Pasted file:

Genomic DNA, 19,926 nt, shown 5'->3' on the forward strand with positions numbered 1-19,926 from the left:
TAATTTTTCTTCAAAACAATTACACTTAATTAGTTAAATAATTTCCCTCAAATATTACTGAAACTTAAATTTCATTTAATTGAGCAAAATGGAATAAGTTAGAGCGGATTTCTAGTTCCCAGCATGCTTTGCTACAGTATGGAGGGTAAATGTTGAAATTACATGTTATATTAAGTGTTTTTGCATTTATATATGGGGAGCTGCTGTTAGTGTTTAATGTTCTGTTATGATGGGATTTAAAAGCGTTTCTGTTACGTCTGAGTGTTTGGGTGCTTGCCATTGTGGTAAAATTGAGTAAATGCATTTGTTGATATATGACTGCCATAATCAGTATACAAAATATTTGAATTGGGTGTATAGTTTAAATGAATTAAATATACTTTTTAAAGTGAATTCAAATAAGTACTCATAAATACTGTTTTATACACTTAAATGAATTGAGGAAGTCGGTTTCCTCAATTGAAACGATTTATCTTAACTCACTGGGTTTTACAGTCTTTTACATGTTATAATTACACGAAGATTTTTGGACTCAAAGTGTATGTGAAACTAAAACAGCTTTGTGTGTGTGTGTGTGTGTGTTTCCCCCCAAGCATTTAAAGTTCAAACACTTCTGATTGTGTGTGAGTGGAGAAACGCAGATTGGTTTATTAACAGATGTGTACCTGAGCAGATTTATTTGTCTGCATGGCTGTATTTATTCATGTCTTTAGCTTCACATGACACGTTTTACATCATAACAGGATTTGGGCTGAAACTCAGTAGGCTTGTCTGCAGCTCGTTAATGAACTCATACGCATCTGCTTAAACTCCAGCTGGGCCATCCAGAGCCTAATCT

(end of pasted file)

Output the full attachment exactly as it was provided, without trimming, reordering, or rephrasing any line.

Genomic DNA, 19,926 nt, shown 5'->3' on the forward strand with positions numbered 1-19,926 from the left:
TAATTTTTCTTCAAAACAATTACACTTAATTAGTTAAATAATTTCCCTCAAATATTACTGAAACTTAAATTTCATTTAATTGAGCAAAATGGAATAAGTTAGAGCGGATTTCTAGTTCCCAGCATGCTTTGCTACAGTATGGAGGGTAAATGTTGAAATTACATGTTATATTAAGTGTTTTTGCATTTATATATGGGGAGCTGCTGTTAGTGTTTAATGTTCTGTTATGATGGGATTTAAAAGCGTTTCTGTTACGTCTGAGTGTTTGGGTGCTTGCCATTGTGGTAAAATTGAGTAAATGCATTTGTTGATATATGACTGCCATAATCAGTATACAAAATATTTGAATTGGGTGTATAGTTTAAATGAATTAAATATACTTTTTAAAGTGAATTCAAATAAGTACTCATAAATACTGTTTTATACACTTAAATGAATTGAGGAAGTCGGTTTCCTCAATTGAAACGATTTATCTTAACTCACTGGGTTTTACAGTCTTTTACATGTTATAATTACACGAAGATTTTTGGACTCAAAGTGTATGTGAAACTAAAACAGCTTTGTGTGTGTGTGTGTGTGTGTTTCCCCCCAAGCATTTAAAGTTCAAACACTTCTGATTGTGTGTGAGTGGAGAAACGCAGATTGGTTTATTAACAGATGTGTACCTGAGCAGATTTATTTGTCTGCATGGCTGTATTTATTCATGTCTTTAGCTTCACATGACACGTTTTACATCATAACAGGATTTGGGCTGAAACTCAGTAGGCTTGTCTGCAGCTCGTTAATGAACTCATACGCATCTGCTTAAACTCCAGCTGGGCCATCCAGAGCCTAATCT